Nickel is essential to the stainless steel industry due to its ability to enable strong, corrosion-resistant alloys for applications ranging from gears and transmission shafts to turbines and cryogenics. A long-standing issue in making these alloys is contamination with sulfur impurities during the manufacturing process, which cause them to fail during use. How this happens on the atomic-level remains unclear and is critical to understand and prevent catastrophic failures. In a new paper published in Nature Communications, Dr. Jian Luo and his team have shed light into the process by which the interface between the metal and the impurity results in failure-prone, brittle materials.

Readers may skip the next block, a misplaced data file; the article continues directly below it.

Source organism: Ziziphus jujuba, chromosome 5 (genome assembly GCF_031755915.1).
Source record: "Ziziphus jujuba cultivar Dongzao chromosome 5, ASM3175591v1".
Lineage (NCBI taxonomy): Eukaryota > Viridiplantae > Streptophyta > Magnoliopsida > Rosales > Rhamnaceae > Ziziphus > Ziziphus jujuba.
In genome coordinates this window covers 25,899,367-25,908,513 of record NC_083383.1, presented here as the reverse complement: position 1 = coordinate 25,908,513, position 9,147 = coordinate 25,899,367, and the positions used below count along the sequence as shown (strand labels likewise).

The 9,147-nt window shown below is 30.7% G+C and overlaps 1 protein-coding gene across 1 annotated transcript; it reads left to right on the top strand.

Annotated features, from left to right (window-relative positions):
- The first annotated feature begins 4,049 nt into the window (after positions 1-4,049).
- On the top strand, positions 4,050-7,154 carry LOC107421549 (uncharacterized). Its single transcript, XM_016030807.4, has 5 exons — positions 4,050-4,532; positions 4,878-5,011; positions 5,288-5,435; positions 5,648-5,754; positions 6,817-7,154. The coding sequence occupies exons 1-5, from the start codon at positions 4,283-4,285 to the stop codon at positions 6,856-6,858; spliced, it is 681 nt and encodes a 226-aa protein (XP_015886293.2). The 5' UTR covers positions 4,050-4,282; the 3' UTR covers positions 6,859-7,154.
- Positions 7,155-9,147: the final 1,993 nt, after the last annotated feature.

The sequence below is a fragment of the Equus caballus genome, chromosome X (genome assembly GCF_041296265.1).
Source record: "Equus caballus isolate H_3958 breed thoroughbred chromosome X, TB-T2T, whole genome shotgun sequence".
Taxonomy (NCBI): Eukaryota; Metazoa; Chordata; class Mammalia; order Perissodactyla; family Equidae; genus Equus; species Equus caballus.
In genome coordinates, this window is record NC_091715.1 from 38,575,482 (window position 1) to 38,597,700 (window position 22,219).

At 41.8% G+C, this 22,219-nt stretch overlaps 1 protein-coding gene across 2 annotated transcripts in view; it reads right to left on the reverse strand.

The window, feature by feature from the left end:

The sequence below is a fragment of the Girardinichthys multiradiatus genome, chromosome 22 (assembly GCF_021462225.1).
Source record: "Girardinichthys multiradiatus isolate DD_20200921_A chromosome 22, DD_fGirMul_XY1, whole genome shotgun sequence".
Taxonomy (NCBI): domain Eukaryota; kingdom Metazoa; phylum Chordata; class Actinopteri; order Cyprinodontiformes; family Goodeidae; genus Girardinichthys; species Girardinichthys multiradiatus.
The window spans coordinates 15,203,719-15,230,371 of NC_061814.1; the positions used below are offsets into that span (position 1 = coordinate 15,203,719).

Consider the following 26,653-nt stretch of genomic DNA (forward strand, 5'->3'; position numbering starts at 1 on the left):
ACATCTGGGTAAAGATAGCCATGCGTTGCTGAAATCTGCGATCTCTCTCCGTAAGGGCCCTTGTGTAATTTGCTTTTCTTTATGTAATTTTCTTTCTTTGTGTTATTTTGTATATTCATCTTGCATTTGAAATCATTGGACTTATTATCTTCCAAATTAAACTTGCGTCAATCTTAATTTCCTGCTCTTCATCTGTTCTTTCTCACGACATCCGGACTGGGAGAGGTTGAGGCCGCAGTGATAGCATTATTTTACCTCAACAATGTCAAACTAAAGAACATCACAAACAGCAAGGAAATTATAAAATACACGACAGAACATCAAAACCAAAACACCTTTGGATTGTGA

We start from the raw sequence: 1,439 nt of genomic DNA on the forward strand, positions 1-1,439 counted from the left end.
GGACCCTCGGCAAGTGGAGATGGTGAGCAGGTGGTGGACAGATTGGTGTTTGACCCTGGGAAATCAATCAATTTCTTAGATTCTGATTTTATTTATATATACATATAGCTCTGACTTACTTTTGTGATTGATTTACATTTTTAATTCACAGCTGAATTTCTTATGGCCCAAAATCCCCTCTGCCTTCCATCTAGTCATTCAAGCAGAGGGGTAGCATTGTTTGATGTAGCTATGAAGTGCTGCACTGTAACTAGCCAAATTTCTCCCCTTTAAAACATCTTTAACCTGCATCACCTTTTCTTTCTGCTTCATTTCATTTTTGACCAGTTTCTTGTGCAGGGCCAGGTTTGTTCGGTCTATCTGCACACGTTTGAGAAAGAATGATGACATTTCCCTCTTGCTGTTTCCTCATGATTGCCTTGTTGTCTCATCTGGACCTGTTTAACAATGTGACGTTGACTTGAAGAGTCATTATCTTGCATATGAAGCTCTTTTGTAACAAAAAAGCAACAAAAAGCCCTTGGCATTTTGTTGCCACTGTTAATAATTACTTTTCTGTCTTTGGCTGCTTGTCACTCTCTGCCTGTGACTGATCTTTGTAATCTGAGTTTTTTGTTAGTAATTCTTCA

Notably, the ability of small impurities to weaken metals isn’t limited to sulfur and nickel. The processes described in this study could lead to better general understanding of mechanisms that weaken metals, leading to safer, high-performance materials for both consumer and defense applications.
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